Record numbers of young people are out of school, work and training, official figures showed today.
More than a million 16 to 24-year-olds - almost one in five - are considered "NEET" (not in education, employment or training), according to statistics published by the Department for Education (DfE).
The figures show that in the third quarter of 2011, 1,163,000 young people in this age group were NEET, an extra 137,000 compared with the same point last year.
Today's figures show that more than one in five (21.1%) 18-24-year-olds, 1,013,000 in total, are NEET.
This is up 129,000 from 884,000 youngsters in the third quarter of last year.
And around one in seven 16-18-year-olds, 267,000 in total, are NEET, compared to 265,000 at the same point last year.
The figures come just weeks after Government figures revealed that the number of 16 to 24-year-olds looking for work increased by 67,000 in the quarter to September to 1.02 million, the worst total since comparable records began in 1992, giving a jobless rate of 21.9%, also a record.
Helen Donohoe, director of public policy at Action for Children, said: "These statistics are deeply concerning, but sadly, the number of young people who don't have jobs, or who aren't able to access education, is a reality we see every day.
"Many of these young people are vulnerable and are facing obstacles that most adults would find too much to bear. They may be living in poverty or experiencing neglect on a daily basis, putting employment and education opportunities far out of reach.
"We need to give these young people a fighting chance and we know that we can do that with the right kind of support. Timely support that addresses need and offers stability and consistency can open up opportunities to the right education, training programmes, and jobs.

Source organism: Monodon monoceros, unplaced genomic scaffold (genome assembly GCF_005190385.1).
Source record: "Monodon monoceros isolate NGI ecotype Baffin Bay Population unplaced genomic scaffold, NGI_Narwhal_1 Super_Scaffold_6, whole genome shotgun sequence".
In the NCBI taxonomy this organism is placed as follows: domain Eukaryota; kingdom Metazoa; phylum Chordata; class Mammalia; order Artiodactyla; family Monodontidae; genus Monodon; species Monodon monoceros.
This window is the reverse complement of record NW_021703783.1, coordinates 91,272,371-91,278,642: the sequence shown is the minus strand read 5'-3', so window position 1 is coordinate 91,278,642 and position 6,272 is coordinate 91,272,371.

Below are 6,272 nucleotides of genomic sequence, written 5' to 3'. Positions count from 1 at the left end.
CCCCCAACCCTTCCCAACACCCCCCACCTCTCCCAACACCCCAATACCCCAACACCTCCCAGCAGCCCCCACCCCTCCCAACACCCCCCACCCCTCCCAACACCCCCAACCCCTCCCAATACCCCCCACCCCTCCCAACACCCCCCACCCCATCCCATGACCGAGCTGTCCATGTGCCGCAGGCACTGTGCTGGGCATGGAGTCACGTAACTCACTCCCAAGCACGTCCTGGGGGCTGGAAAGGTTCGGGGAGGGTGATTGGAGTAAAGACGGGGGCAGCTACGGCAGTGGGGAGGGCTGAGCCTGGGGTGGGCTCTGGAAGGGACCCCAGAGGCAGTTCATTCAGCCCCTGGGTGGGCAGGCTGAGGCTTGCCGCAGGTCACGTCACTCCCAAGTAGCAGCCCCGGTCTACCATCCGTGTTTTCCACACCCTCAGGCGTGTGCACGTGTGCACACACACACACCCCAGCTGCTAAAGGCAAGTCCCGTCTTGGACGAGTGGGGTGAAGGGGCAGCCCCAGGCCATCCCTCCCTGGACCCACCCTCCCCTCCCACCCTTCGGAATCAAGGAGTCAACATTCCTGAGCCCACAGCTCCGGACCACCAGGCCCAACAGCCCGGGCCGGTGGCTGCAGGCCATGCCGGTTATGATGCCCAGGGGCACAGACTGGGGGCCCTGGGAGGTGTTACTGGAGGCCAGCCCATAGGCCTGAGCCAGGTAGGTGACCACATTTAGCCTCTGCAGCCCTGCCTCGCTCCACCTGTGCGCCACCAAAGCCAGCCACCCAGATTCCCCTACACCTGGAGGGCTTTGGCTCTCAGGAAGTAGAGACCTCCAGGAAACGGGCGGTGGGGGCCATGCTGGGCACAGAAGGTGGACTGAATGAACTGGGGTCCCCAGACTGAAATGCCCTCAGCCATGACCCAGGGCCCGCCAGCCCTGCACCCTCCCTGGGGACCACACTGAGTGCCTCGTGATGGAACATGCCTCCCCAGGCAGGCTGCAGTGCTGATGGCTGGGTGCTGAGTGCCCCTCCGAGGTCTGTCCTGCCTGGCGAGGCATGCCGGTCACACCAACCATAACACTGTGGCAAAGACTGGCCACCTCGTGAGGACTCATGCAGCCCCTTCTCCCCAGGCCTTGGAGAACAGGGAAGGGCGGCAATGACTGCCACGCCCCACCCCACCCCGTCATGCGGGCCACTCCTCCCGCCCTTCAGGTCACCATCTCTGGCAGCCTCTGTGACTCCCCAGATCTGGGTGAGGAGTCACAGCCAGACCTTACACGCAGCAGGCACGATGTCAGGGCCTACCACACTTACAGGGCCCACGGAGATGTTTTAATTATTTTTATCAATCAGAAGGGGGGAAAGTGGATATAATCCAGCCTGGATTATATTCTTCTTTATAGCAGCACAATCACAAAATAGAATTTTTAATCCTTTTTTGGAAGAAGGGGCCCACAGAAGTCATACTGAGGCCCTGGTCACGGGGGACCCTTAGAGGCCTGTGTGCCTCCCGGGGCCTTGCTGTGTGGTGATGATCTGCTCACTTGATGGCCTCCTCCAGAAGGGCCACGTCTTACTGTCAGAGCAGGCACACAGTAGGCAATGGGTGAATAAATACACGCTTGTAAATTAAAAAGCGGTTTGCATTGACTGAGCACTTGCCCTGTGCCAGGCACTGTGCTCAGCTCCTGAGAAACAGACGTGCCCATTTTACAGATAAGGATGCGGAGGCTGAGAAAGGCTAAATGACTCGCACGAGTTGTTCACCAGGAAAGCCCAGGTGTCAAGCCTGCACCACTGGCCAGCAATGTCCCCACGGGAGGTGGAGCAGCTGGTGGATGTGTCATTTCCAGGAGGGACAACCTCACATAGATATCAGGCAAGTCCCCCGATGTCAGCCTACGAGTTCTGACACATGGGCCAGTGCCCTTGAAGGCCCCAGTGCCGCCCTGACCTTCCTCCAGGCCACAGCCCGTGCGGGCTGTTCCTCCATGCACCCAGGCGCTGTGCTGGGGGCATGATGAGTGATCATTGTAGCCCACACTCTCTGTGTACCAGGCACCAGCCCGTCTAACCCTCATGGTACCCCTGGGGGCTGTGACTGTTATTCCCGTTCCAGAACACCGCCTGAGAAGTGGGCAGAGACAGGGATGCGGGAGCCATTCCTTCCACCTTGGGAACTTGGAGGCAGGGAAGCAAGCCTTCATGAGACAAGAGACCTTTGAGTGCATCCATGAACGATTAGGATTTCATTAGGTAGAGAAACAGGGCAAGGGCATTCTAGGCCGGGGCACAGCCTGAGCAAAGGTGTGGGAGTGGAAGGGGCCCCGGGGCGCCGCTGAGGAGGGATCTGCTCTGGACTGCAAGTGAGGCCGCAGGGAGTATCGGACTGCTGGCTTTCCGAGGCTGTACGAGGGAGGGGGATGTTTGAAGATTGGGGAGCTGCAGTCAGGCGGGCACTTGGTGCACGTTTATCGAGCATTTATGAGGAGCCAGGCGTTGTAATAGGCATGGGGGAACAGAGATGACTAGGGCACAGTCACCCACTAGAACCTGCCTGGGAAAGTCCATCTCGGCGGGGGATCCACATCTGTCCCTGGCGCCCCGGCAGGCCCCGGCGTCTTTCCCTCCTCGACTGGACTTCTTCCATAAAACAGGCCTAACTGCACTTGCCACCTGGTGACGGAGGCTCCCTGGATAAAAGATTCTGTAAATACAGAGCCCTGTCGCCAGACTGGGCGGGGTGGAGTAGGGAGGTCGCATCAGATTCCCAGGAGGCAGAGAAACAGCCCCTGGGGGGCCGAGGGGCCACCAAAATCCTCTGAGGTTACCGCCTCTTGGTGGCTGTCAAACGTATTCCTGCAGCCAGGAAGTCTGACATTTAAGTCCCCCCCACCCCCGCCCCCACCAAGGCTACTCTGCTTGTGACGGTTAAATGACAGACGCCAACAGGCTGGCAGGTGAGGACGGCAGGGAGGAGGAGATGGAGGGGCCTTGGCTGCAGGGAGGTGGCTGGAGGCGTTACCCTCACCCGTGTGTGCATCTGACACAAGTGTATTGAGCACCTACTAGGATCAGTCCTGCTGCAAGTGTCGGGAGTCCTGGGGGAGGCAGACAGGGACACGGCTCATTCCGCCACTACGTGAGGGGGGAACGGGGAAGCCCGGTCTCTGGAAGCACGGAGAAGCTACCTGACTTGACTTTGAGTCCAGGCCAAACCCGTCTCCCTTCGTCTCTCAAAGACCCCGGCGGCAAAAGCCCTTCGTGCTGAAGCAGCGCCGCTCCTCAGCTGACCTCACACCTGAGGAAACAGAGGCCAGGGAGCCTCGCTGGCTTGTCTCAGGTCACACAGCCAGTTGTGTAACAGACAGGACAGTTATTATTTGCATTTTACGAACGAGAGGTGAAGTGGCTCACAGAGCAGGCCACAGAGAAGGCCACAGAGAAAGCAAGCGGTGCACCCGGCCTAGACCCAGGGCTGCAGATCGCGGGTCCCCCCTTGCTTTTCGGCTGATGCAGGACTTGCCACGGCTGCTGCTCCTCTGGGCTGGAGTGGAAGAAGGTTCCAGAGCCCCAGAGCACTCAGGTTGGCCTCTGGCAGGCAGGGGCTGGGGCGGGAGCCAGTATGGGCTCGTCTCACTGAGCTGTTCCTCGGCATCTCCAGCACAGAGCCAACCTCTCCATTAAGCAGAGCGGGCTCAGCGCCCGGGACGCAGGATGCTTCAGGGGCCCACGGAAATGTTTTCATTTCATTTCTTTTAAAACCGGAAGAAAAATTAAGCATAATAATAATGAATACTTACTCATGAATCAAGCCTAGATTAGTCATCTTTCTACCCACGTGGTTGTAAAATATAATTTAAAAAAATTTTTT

"We know these programmes work to transform lives for the better, and can save society huge amounts of money in the long term.
"Unless we act now, we risk losing an entire generation of young people to a future without hope. This isn't a price any of us can afford."
Martin Doel, chief executive of the Association of Colleges (AoC) said: "These figures add weight to the results of our October survey of colleges and a new set of interim enrolment figures collected from colleges - both of which suggest that there has been a fall in the number of students leaving school with low levels of qualifications starting at college this year.
"The new enrolment figures show a 14% drop in Level One (basic skills and pre-GCSE course) students among member colleges.
"Sadly, if these young people are not studying at college, they are likely to become NEETs. Most schools do not provide the types of courses they need, and work-based learning routes are also likely to be closed to them.
"It is not clear yet exactly what forces are driving the rise in NEETs for some age groups and the corresponding fall in enrolments.
"Local authority transport cuts, the loss of the Connexions service and the Education Maintenance Allowance, together with worries about higher education costs and the general economic situation, may play a part in young people's decisions but there does need to be more research on causes and effects.
"In the meantime, we would want to continue our dialogue with Government about how to mitigate the impact of any unintended consequences of policy and funding changes on students and their families."
A Department for Education (DfE) spokesman said: "The number of young people not in education, employment or training has been too high for too long - we are determined to bring the numbers down.
"We know that many young people move between school, college, university and work during the summer, which explains why NEET figures are higher during this quarter. But we will not be complacent and are taking action now to address this issue.
"We know that attainment at age 16 is the most important factor in later participation and our ambitious school reforms will help to prepare young people for success.
"Disadvantaged young people are more likely to become NEET and our Pupil Premium will help raise the outcomes of this group by targeting funding where it is most needed."
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